Joel McDurmon has responded here to my earlier critique of his response to Tim Bayly, which can be read here. I am currently on the road, and don’t have a lot of time to respond. But I would like to say just a couple of basic things, things that I believe lie right at the root of our discussion.
First, actual slippery slopes are not instances of the slippery slope fallacy. Not everything slippery is a slope, and not every slippery slope is a fallacy. When people are actually sliding, it is not a fallacy to point out that they are doing so. “To me belongeth vengeance, and recompence; Their foot shall slide in due time: For the day of their calamity is at hand, And the things that shall come upon them make haste” (Deut. 32:35). People do slip. Backsliders do slide back.
Informal fallacies of distraction are not the same thing as formal structural fallacies. If someone argues that a cow is a dog because dogs have four legs, this a structural fallacy. It is a pure fallacy, with no way to make it better. But when Jesus says that Pharisees are whited sepulchers, this is not an ad hominem fallacy even though it is an ad hominem attack. If a man is about to step onto a greasy slope, and I yell “watch out!” this is not a slippery slope fallacy. However, if a man points out that I have been apparently arguing that cows are dogs because of the four leg argument, and that I am being irrational, or so it seems to him, and I respond by saying his tendency to overemphasize Aristotelian categories, if not checked, is going to choke out everything truly human and valuable from our lives—love, compassion, and the organic life of the emotions—then I am being guilty of it. So that’s one thing.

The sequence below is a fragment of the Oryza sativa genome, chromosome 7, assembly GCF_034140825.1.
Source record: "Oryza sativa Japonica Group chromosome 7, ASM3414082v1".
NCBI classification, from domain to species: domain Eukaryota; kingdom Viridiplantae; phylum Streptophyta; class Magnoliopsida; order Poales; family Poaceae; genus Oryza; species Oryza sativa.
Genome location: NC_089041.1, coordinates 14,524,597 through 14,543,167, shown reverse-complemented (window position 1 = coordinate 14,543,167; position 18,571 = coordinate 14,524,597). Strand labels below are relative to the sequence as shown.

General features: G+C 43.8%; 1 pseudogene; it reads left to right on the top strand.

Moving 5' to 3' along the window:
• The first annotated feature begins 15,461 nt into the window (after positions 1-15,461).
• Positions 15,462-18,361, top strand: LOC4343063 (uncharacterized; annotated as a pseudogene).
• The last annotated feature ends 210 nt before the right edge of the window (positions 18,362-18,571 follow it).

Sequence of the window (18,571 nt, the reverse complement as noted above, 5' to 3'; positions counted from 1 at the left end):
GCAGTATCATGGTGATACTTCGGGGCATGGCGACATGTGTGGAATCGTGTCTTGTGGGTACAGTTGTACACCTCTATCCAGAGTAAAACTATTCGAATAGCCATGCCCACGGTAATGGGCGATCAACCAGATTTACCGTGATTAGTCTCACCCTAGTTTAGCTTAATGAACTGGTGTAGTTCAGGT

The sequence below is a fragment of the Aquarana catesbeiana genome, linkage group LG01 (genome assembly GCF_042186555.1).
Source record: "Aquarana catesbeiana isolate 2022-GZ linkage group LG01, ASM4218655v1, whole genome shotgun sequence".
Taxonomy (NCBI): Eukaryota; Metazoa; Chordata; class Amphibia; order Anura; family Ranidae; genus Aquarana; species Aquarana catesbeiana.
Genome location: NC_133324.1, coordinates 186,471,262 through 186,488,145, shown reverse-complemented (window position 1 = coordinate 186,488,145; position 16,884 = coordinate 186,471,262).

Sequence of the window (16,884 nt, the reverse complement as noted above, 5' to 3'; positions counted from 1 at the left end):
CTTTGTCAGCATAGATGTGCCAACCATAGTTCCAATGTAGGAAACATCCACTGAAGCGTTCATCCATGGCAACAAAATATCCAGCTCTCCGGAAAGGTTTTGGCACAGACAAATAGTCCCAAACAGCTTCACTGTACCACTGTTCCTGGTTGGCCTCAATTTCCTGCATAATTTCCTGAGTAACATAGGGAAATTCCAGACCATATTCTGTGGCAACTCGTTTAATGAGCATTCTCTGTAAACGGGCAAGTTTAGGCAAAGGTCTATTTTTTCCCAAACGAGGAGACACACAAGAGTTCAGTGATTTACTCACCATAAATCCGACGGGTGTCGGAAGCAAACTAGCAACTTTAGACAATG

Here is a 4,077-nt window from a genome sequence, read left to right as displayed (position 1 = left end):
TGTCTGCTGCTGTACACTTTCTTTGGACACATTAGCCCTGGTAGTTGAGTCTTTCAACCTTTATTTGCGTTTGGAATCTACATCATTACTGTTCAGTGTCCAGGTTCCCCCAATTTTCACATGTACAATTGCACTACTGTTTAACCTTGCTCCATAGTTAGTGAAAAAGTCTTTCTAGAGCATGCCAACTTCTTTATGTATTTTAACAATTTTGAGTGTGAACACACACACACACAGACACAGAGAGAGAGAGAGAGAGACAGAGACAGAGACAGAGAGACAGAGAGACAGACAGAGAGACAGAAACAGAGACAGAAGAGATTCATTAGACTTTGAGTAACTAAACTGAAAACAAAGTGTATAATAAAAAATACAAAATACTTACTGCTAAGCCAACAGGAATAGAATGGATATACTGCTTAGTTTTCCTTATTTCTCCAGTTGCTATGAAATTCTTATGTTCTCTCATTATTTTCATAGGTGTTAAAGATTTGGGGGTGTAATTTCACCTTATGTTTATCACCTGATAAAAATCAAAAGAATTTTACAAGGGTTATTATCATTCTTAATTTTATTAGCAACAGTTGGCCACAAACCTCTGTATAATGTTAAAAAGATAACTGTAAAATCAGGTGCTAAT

Second, Joel quotes Jesus, and tries to apply it to this discussion: “Judge not according to the appearance, but judge righteous judgment” (John 7:24). Now the Lord was not talking about clothes. He was talking about their misapplication of the Mosaic code. He was talking about how they were trying to kill Him because He had created the appearance of Sabbath-breaking by healing a man. But then they would agree to do a similar thing when they circumcised a boy on the Sabbath, and so Jesus told them they needed to reason more carefully in the future.
In short, when Jesus said “appearance” here, He wasn’t teaching on our subject (clothing and demeanor) at all. But does He ever talk about appearances in the other sense, as we are using it, in the sense of how someone dresses might reflect a spiritual problem? Well, yes, He does.
“But what went ye out for to see? A man clothed in soft raiment? behold, they that wear soft clothing are in kings’ houses” (Matt. 11:8).
These are the malakoi, soft men, denizens of kings’ palaces and upscale catalogs.
“Beware of the scribes, which desire to walk in long robes, and love greetings in the markets, and the highest seats in the synagogues, and the chief rooms at feasts” (Luke 20:46).
These are the ecclesiastical poohbahs, parading in solemn assembly, flagging their spiritual problems to the world through their flowing robes, and stoles that drag on the ground.
Do the apostles ever talk about the spiritual meaning of appearances in this sense? Well, yes, they do. And do they tell pastors to admonish their people accordingly? Well, yes, they do that too.
“likewise also that women should adorn themselves in respectable apparel, with modesty and self-control, not with braided hair and gold or pearls or costly attire” (1 Timothy 2:9, ESV).
And what example did Paul give Timothy on this? He taught on it. He put it in the Bible. The apostle Peter teaches the same principle.
“Do not let your adorning be external—the braiding of hair and the putting on of gold jewelry, or the clothing you wear—” (1 Peter 3:3, ESV).
At a bare minimum, every pastor who preaches through 1 Timothy and 1 Peter has a responsibility to make application where Joel would rather they not.
Sure, there is a way to be a wooden fundamentalist about these things. They are two ways to neglect the Bible. One is to not even attempt to do what the Scriptures say, and the other is to do it poorly. But don’t tell me the Scriptures don’t teach on these things. They kind of sort of do.